Increasing the current or the number of turns results in an increase in ampere-turns that the core sees, which should also increase the induction. The key to understanding this apparent paradox is to take into account what the formula implies: If L has to remain constant with more turns, the air gap must be wider to reduce the apparent permeability (µ) of the core, resulting in a greater current capacity, although the air gap appears nowhere in the formula. The paradox may explain why hardly anyone ever mentions this family of formulas. If you try to superficially make sense of the implications of the formulas, you have to conclude that there must be a mistake somewhere.

You can also apply the results to open-circuit magnetic components, such as cylindrical coils wound on a rod of magnetic material. In this case, the air gap becomes almost as large as the core, yielding two implications: Because the surrounding vacuum or air contributes as much as the core itself to the inductance, you can double the core area the formula uses with respect to the physical value, and, even when saturation does occur, the effect is much less brutal than in a closed magnetic circuit. Second, the simplified inductance formula is no longer valid.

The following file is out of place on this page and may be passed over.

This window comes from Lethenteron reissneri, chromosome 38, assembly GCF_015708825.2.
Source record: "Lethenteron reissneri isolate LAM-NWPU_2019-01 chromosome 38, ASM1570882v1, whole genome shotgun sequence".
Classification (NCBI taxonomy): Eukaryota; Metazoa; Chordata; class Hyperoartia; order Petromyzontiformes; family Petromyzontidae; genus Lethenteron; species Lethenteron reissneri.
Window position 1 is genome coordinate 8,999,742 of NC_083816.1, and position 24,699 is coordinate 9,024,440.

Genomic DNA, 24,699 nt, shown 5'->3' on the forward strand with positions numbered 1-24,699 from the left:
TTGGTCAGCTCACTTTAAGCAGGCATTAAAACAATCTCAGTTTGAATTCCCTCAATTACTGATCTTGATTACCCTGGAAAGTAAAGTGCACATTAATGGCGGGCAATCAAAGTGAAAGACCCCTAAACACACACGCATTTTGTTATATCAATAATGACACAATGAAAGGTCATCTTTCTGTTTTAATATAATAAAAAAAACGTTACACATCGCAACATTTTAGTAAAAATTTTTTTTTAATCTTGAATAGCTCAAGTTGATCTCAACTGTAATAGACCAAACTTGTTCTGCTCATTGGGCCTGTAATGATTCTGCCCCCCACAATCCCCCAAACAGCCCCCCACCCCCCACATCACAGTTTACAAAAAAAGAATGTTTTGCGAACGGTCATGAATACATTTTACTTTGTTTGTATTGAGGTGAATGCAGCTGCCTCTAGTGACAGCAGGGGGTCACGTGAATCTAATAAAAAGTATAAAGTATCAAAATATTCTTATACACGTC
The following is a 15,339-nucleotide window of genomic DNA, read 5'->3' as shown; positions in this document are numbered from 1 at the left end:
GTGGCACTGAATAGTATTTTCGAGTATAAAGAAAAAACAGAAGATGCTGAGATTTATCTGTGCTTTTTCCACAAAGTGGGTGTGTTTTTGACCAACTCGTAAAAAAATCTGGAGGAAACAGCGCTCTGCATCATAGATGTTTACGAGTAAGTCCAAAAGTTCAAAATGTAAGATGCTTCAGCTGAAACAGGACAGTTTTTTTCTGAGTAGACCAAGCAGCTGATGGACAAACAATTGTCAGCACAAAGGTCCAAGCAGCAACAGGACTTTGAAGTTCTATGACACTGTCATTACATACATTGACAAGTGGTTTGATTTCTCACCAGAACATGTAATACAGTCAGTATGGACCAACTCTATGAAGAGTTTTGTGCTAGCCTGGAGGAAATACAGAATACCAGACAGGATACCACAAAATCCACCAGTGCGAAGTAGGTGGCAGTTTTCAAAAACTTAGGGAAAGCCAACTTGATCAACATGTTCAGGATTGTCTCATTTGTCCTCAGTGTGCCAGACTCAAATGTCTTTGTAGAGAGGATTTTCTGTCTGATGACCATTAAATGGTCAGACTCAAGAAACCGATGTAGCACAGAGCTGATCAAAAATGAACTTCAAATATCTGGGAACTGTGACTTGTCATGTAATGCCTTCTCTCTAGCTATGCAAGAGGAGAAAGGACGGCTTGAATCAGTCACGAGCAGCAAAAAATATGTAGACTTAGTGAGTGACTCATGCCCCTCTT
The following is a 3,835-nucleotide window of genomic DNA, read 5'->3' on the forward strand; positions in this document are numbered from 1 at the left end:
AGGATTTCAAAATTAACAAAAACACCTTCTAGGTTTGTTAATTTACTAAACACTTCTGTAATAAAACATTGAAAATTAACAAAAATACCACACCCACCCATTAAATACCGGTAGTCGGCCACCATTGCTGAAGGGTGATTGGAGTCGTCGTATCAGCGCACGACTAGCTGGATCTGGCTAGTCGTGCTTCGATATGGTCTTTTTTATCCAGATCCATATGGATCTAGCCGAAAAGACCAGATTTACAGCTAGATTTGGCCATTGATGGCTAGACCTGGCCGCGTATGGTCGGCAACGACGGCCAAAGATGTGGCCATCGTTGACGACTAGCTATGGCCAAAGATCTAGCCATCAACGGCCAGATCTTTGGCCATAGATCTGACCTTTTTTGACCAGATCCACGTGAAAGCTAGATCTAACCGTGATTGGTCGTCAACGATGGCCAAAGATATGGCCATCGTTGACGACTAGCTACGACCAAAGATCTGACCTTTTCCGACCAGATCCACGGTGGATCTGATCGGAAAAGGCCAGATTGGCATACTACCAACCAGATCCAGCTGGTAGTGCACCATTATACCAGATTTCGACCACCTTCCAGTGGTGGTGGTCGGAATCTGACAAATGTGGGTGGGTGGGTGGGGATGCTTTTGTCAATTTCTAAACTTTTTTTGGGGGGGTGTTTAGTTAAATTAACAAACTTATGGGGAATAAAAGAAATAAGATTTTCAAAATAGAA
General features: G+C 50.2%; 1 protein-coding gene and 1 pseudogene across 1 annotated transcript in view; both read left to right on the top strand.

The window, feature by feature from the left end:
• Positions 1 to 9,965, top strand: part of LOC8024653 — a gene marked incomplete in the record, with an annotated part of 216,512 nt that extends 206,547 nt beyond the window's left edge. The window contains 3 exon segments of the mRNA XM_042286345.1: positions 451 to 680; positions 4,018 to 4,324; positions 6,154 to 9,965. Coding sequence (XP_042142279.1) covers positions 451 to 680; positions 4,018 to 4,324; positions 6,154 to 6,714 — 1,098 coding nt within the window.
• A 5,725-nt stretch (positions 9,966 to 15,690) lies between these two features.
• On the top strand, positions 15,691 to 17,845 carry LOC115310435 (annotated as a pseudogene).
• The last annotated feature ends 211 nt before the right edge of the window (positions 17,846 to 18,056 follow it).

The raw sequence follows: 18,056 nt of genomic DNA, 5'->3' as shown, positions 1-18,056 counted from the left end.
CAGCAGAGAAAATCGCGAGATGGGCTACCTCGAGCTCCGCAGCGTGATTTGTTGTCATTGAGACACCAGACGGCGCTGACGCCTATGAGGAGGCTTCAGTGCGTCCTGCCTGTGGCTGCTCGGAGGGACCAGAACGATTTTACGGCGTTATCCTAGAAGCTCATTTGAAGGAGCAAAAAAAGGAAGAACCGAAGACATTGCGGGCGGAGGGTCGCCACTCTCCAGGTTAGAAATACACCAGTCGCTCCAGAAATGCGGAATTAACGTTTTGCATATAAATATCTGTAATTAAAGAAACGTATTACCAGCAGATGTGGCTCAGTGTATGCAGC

To conclude, the user-friendly versions of the formulas, expressed in more convenient units are: N=0.01(LI)/(BA), with L in microhenries, I in amperes, B in tesla, and A in square centimeters.

And the user-friendly expression for the air gap is

where Δ is in millimeters, A is in square centimeters, and L is in microhenries.